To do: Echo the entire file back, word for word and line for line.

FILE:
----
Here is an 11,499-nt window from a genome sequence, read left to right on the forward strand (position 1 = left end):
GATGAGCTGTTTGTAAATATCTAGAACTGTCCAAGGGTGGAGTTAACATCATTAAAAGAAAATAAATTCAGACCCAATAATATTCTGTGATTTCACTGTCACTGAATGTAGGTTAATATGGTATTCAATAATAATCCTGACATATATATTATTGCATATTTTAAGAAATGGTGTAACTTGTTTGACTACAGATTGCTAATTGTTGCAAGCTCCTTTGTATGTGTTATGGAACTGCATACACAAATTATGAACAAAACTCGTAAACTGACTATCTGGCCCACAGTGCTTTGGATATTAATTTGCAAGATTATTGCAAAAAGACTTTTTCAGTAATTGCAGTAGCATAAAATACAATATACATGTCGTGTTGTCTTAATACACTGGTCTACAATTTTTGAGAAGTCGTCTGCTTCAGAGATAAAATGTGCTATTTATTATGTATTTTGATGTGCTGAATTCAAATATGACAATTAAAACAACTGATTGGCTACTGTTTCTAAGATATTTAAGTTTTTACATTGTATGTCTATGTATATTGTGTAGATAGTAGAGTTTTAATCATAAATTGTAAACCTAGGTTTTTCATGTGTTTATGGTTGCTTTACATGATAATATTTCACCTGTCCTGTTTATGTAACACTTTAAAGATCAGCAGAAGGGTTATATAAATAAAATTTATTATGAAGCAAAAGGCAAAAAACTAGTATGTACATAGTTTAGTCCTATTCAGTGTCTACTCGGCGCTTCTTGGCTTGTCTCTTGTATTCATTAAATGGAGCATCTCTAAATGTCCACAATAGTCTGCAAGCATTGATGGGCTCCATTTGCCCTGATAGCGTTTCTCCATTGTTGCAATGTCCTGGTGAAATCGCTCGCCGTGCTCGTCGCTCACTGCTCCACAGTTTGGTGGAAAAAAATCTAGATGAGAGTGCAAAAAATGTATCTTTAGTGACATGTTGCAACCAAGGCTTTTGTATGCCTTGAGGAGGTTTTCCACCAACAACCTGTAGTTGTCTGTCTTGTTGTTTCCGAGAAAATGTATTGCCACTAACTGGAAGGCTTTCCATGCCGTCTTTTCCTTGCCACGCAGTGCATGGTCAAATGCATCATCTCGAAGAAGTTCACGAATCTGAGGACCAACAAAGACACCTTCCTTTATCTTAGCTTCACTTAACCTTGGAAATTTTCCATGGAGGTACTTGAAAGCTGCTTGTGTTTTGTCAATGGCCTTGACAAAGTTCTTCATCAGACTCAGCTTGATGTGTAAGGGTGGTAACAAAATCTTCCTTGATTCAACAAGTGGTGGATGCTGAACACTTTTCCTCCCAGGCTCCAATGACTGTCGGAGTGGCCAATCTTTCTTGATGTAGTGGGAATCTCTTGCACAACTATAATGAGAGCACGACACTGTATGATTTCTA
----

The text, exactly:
Here is an 11,499-nt window from a genome sequence, read left to right on the forward strand (position 1 = left end):
GATGAGCTGTTTGTAAATATCTAGAACTGTCCAAGGGTGGAGTTAACATCATTAAAAGAAAATAAATTCAGACCCAATAATATTCTGTGATTTCACTGTCACTGAATGTAGGTTAATATGGTATTCAATAATAATCCTGACATATATATTATTGCATATTTTAAGAAATGGTGTAACTTGTTTGACTACAGATTGCTAATTGTTGCAAGCTCCTTTGTATGTGTTATGGAACTGCATACACAAATTATGAACAAAACTCGTAAACTGACTATCTGGCCCACAGTGCTTTGGATATTAATTTGCAAGATTATTGCAAAAAGACTTTTTCAGTAATTGCAGTAGCATAAAATACAATATACATGTCGTGTTGTCTTAATACACTGGTCTACAATTTTTGAGAAGTCGTCTGCTTCAGAGATAAAATGTGCTATTTATTATGTATTTTGATGTGCTGAATTCAAATATGACAATTAAAACAACTGATTGGCTACTGTTTCTAAGATATTTAAGTTTTTACATTGTATGTCTATGTATATTGTGTAGATAGTAGAGTTTTAATCATAAATTGTAAACCTAGGTTTTTCATGTGTTTATGGTTGCTTTACATGATAATATTTCACCTGTCCTGTTTATGTAACACTTTAAAGATCAGCAGAAGGGTTATATAAATAAAATTTATTATGAAGCAAAAGGCAAAAAACTAGTATGTACATAGTTTAGTCCTATTCAGTGTCTACTCGGCGCTTCTTGGCTTGTCTCTTGTATTCATTAAATGGAGCATCTCTAAATGTCCACAATAGTCTGCAAGCATTGATGGGCTCCATTTGCCCTGATAGCGTTTCTCCATTGTTGCAATGTCCTGGTGAAATCGCTCGCCGTGCTCGTCGCTCACTGCTCCACAGTTTGGTGGAAAAAAATCTAGATGAGAGTGCAAAAAATGTATCTTTAGTGACATGTTGCAACCAAGGCTTTTGTATGCCTTGAGGAGGTTTTCCACCAACAACCTGTAGTTGTCTGTCTTGTTGTTTCCGAGAAAATGTATTGCCACTAACTGGAAGGCTTTCCATGCCGTCTTTTCCTTGCCACGCAGTGCATGGTCAAATGCATCATCTCGAAGAAGTTCACGAATCTGAGGACCAACAAAGACACCTTCCTTTATCTTAGCTTCACTTAACCTTGGAAATTTTCCATGGAGGTACTTGAAAGCTGCTTGTGTTTTGTCAATGGCCTTGACAAAGTTCTTCATCAGACTCAGCTTGATGTGTAAGGGTGGTAACAAAATCTTCCTTGATTCAACAAGTGGTGGATGCTGAACACTTTTCCTCCCAGGCTCCAATGACTGTCGGAGTGGCCAATCTTTCTTGATGTAGTGGGAATCTCTTGCACAACTATAATGAGAGCACGACACTGTATGATTTCTA